In the spirit of Thanksgiving I (Erin Kemper, also an MK) wrote to many of GMI’s teen and up MKs (missionary kids) whose parents were or still are serving with Grace Ministries International around the world. I asked them to share with us why they were thankful to be MKs. Being an MK is a unique life-style filled with many hardships and joys and as you will read from what our MKs have shared, it is an experience that none of us would trade for anything! God gives all of us a unique life-calling. What are you thankful for about the life God has called you to?
Now, here is what our MKs have to say:
Elenrae Befus (Costa Rica):
Being able to grow up and be a part of two different cultures!
Danae Wolf (Benton) (Tanzania):
I am thankful to have had the opportunity first hand and be apart of ministry, of something that held eternal value. Growing up in that has definitely helped prioritize my decisions as an adult. I am thankful for the closeness it brought to our family. I am thankful for the opportunity to travel. I am even thankful for the hard times and seeing hard things, hearing hard things, and experiencing hard things, because it allowed me to grasp the importance of life.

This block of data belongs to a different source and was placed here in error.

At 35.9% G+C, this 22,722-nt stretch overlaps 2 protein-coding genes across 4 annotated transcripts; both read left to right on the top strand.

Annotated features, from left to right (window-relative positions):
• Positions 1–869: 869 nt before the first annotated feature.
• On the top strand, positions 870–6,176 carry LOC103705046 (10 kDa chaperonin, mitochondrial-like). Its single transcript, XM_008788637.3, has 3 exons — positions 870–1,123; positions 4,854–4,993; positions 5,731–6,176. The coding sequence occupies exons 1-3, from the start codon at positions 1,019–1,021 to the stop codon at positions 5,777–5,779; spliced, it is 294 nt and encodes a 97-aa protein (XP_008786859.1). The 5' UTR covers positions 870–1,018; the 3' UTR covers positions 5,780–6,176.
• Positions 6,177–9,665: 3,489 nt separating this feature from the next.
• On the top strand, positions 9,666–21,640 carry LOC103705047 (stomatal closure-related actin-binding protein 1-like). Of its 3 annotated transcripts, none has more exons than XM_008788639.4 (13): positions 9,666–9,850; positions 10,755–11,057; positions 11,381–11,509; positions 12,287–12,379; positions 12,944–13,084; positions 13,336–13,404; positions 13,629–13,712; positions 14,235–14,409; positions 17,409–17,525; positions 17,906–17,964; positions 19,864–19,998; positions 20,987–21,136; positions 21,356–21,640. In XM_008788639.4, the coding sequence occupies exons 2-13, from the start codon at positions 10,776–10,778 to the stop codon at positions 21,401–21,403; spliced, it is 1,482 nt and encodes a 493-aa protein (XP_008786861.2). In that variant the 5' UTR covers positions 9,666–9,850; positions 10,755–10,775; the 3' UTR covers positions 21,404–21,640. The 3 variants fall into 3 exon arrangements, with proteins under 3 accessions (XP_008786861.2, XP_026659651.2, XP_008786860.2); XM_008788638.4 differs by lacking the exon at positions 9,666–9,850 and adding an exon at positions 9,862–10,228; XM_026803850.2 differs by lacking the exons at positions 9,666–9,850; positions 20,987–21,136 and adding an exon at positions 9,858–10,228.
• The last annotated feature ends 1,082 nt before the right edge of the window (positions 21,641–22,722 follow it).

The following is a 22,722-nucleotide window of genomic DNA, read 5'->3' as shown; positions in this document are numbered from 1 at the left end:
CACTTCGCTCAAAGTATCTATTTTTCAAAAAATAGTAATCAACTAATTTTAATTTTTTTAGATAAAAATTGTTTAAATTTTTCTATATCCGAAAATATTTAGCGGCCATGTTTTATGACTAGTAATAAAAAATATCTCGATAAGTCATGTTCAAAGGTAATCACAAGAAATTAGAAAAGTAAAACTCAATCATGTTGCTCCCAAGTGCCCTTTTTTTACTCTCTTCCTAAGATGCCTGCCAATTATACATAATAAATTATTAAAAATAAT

Laura Mouanoutoua (Vinton) (Congo):
Some things I am thankful for being an MK: 1. That I grew up with a global worldview 2. Developing friendships with majority of others from different cultures 3. Had a lot of family time in the Congo (especially when there was no power or internet!) 4. Met many godly people who were examples to me when I was young 5. Learned about what it means to love and serve God from multiple cultures and perspectives.
Leah Befus (Benton) (Tanzania):
1.Being very closely acquainted with the real and the raw of a different culture, people, and land. 2. It drew our family even closer together. 3. I gained several very special Uncles and Aunts in other missionaries. 4. I do not fear going to new places and it has taught me to love culture and people of different cultures.
Erin Befus (Costa Rica):
1.I am thankful for how much our parents involved us in their ministries so it was just as much mine as theirs. 2.Being able to learn about a totally different culture and language. 3. Learning how to serve and see needs from a young age!
Naomi Caprari (Kemper) (Tanzania):
I am thankful that through being an MK I got a front row seat to see God do amazing things through our family. I am thankful I got to be a part of following God’s calling as a family. I am also thankful that I got to see my parents go through hard cultural/ministry pains and hurts, but I saw them rise above and love. All these things prepared me for life. Gave me an example of following Christ no matter where I ended up in life. That has been a new thing I have come to cherish and enjoy about being an MK and that I have used in my life most recently.
I am also thankful for the perspective on life it has given me. Perspective on things and the little importance they actually hold. Perspective on people and how to relate despite differences of culture or opinion. Perspective on moving and the heart ache of it, but how to enjoy the blessings of the new places and people. Perspective on life and how two very different cultures make up my world. Perspective on different ways to love, live, and work.